Background and Aims There is growing interest in regional anesthesia for breast surgery however many clinicians avoid paravertebral blocks (PVB) for fear of causing pneumothorax due to proximity to the pleura. Fascial plane blocks have been proposed as alternative approaches that may be safer for patients. We describe the rate of pneumothorax from PVB and serratus blocks in our high-volume practice.
Methods This IRB-approved retrospective study assessed 2,793 patients who received a regional block for mastectomy from January 5, 2016 – April 22, 2020 subdivided by laterality and block type (Table 1). We calculated risk of pneumothorax (including 95% C.I.) for patients who received: at least one PVB; at least one serratus block; unilateral blocks; and bilateral blocks. All blocks were placed preoperatively with ultrasound-guidance by an experienced anesthesiologist or supervised trainee.
Results PVB: 2251 patients, one pneumothorax. Complication rate 0.04%; 95% C.I. <0.01%, 0.2%
Serratus: 520 patients, one pneumothorax. Complication rate 0.2%; 95% C.I. <0.01%, 1.1%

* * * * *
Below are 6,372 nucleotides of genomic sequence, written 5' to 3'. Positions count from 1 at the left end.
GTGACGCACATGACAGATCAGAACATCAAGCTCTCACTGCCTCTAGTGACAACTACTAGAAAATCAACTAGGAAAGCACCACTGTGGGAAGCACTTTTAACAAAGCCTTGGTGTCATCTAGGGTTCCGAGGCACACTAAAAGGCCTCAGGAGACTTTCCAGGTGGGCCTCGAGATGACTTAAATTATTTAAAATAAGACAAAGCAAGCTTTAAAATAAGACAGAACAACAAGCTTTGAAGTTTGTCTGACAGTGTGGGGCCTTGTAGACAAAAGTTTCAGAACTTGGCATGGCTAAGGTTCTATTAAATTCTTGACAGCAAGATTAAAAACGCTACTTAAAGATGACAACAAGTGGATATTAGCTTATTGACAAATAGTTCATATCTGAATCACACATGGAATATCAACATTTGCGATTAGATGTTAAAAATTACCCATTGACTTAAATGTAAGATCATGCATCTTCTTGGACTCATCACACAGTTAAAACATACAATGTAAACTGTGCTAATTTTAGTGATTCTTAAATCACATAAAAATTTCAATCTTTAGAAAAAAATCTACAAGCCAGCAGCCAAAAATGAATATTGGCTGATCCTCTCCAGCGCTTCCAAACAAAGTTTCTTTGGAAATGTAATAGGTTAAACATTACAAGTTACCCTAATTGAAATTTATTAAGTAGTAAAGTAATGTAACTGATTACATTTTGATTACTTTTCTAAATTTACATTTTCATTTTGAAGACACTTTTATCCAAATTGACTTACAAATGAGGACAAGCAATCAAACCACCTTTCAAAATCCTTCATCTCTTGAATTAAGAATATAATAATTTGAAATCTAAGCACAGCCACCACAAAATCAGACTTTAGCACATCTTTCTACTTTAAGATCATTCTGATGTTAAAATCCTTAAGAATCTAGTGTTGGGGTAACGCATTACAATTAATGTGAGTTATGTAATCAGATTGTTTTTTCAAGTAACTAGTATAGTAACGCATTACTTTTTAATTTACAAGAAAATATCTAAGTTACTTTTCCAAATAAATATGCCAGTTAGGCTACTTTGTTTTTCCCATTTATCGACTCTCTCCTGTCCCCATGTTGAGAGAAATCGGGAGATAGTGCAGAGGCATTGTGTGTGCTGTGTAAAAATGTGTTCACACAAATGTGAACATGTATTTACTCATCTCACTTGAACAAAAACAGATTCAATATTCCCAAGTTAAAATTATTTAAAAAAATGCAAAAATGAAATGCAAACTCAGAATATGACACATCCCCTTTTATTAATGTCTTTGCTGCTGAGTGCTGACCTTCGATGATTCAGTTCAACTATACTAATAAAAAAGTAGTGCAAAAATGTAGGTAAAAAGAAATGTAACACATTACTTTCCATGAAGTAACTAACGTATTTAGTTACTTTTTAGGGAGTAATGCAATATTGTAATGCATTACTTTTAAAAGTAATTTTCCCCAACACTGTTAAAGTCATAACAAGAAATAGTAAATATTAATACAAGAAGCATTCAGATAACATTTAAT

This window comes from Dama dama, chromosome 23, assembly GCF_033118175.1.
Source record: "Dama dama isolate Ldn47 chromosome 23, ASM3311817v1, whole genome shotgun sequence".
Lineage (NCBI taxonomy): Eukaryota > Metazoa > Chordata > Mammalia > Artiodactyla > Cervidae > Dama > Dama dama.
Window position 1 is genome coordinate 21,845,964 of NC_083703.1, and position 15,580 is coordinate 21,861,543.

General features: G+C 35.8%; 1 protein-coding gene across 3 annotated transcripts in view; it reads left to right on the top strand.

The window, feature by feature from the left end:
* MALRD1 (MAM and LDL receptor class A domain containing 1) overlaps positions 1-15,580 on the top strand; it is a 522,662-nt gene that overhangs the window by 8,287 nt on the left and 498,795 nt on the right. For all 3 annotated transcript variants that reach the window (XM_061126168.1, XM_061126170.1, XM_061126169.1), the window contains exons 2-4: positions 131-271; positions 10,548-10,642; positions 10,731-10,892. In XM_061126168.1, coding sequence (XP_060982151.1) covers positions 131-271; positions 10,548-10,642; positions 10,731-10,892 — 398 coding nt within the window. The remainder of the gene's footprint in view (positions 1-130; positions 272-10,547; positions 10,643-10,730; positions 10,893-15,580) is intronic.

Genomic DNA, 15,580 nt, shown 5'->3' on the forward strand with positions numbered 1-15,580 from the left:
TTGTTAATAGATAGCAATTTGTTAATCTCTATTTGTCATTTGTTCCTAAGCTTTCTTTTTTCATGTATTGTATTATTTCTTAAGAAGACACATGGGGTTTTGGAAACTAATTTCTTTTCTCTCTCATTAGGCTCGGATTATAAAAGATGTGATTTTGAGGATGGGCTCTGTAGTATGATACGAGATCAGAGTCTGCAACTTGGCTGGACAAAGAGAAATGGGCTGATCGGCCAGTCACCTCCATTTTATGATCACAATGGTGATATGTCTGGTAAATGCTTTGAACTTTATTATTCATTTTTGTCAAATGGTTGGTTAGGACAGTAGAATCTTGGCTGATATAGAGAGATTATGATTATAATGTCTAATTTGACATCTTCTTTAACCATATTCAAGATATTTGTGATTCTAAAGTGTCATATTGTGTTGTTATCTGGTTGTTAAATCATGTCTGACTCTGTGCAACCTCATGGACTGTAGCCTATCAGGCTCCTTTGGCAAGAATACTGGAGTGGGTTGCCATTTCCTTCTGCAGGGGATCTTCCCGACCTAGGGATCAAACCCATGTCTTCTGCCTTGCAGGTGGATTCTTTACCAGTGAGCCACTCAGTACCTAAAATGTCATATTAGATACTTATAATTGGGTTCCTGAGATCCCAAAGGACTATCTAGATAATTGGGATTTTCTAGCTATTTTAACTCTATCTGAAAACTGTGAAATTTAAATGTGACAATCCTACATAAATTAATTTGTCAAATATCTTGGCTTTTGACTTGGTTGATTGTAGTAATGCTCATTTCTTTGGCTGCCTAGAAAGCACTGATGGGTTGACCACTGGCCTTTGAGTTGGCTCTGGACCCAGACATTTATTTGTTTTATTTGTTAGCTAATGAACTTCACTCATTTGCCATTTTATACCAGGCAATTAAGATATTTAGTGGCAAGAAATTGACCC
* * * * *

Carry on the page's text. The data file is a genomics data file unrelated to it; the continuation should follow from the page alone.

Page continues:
Unilateral: 1081 patients, no pneumothorax. Complication rate 0%; 95% C.I. 0%, 0.3%
Bilateral: 1712 patients, two pneumothoraces. Complication rate 0.1%; 95% C.I. <0.01%, 0.4%
Conclusions Pneumothorax is a rare complication of ultrasound-guided PVB and serratus blocks in a high-volume practice. This aligns with the prior findings of Pace1 in a retrospective study of 856 patients who received ultrasound-guided PVB, none of whom had suspected pneumothorax. We report a slightly higher rate of pneumothorax with serratus blocks, suggesting that fascial plane blocks are not necessarily ‘safer.’
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